Expected outcomes/results A significant outcome of the study was that the researcher and the participants were able to learn more about themselves and each other. What emerged from the narratives was there is no one entity that is the “teacher educator”. In diverse and multiple ways, they brought own life experience, as well as their professional experience, to inform and shape who they were as teacher educators. The status of teacher educators both in the university and in schools is questionable. The narratives revealed the need for academic status to be established through gaining a doctorate and by having a recognised publications record. In schools, teacher educators are regarded as being remote from the classroom and expounding theory that has little or no practical value. The sense of being undervalued was evident in the narratives. The importance of this study rests in the realisation that teacher educators are highly qualified and motivated educators. What is not readily recognised is the importance of the role that the teacher educator plays in the development and education of the classroom teachers. Intent of publication This study serves to remind us of the fundamental principle of the Magna Charta Universitatum (1988): “A university is the trustee of the Humanist tradition: its constant care is to attain universal knowledge; to fulfil its vocation it transcends geographical and political frontiers, and affirms the vital need for different cultures to know and influence each other” (p. 1). Transcending the geographical and political boundaries is the true basis for all education and gives enduring and profound meaning to our roles as educators whether in Europe, America, Australia or any other part of the world. Educators in an era of risk should aim to transcend the vagaries of specific ideologies.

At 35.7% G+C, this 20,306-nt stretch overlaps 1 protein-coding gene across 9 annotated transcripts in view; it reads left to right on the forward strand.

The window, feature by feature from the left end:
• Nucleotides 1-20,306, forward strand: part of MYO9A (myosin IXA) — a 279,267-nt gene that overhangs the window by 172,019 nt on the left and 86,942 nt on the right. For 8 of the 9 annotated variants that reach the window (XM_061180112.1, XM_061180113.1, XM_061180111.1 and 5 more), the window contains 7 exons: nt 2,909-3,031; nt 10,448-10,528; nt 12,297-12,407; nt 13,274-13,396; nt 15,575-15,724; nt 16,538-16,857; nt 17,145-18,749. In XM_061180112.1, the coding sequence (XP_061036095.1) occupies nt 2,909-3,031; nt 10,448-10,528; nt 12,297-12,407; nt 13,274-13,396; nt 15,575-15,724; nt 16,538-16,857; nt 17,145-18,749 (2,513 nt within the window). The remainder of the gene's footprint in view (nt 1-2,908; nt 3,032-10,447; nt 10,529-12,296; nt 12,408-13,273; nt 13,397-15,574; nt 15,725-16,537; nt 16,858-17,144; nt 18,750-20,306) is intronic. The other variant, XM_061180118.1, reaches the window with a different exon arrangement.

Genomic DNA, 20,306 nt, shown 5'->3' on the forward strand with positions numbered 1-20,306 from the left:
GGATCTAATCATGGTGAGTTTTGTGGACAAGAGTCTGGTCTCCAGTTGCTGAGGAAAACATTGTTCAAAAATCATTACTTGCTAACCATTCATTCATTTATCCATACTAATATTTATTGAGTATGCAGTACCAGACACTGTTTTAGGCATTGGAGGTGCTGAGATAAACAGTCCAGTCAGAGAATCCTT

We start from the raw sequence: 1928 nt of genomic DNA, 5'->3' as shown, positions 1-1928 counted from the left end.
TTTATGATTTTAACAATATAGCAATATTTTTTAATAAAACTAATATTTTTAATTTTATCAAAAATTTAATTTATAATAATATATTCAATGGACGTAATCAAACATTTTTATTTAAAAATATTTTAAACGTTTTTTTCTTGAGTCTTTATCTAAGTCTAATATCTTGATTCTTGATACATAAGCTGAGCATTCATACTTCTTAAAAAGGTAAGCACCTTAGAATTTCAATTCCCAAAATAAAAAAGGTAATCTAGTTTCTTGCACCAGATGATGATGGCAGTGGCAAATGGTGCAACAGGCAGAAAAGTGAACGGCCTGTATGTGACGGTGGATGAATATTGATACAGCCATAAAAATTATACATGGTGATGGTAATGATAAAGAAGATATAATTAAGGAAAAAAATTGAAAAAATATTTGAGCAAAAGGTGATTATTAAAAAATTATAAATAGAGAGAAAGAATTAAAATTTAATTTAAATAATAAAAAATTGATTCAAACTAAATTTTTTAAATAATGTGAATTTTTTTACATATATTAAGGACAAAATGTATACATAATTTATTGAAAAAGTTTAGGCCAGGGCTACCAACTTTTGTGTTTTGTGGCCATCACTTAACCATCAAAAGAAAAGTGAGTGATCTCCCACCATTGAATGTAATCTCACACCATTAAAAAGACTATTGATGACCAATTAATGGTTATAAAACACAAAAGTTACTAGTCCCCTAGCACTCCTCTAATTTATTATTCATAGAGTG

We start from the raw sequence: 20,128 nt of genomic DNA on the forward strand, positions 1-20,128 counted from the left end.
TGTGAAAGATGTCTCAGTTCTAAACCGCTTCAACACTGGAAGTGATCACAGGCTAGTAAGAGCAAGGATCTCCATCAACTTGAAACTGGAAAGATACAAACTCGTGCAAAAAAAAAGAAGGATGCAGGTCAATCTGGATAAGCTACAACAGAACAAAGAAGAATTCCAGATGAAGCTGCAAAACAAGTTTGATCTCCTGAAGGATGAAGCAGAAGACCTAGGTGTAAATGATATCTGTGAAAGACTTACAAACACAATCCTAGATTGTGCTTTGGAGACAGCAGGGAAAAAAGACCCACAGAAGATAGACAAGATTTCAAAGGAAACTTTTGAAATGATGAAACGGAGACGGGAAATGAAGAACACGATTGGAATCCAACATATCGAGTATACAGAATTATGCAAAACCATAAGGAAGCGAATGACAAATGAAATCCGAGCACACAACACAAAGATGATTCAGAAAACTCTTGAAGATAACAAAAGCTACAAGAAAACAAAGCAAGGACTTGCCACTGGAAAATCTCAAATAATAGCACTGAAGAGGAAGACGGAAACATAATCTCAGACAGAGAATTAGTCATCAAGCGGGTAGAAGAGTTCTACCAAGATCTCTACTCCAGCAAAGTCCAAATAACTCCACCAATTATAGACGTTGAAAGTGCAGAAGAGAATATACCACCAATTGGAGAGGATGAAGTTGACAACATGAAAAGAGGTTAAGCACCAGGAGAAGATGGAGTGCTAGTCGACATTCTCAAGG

Clandinin, D. J. (2013). Engaging in narrative inquiry. Walnut Creek, CA: Left Coast Press. Clandinin, D. J., & Connelly, F. M. (2000). Narrative inquiry: Experience and story in qualitative research (1st ed.). San Francisco, CA: Jossey-Bass. Clandinin, D. J., & Rosiek, J. (2007). Mapping a landscape of narrative inquiry: Borderland Spaces and Tensions. In D. J. Clandinin (Ed.), Handbook of narrative inquiry: Mapping a methodology (pp. 35-75). Thousand Oaks, CA: Sage. Dewey, J. (1938). Experience & education. New York: Simon & Schuster. Frank, A. W. (2002). Why study people's stories? The dialogical ethics of narrative analysis. International Journal of Qualitative Methods, 1(1), 109-117. May, T. (2011). Prevent strategy. London, England: UK Government Retrieved from www.homeoffice.gov.uk. Observatory Magna Charta Universitatum (OMCU). (1988). The Magna Charta Universitatum. Retrieved from http://www.magna-charta.org/ Swennen, A., Jones, K., & Volman, M. (2010). Teacher educators: Their identities, sub‐identities and implications for professional development. Professional Development in Education, 36(1-2), 131-148. doi: 10.1080/19415250903457893 Thematic Working Group, Teacher Professional Development. (2013). Supporting teacher educators for better learning outcomes. Retrieved from http://ec.europa.eu/education/school-education/teacher-cluster_en.htm.
00. Central Events (Keynotes, EERA-Panel, EERJ Round Table, Invited Sessions)
Network 1. Continuing Professional Development: Learning for Individuals, Leaders, and Organisations
Network 2. Vocational Education and Training (VETNET)
Network 3. Curriculum Innovation
Network 4. Inclusive Education
Network 5. Children and Youth at Risk and Urban Education
Network 6. Open Learning: Media, Environments and Cultures
Network 7. Social Justice and Intercultural Education
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Network 10. Teacher Education Research
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Network 25. Research on Children's Rights in Education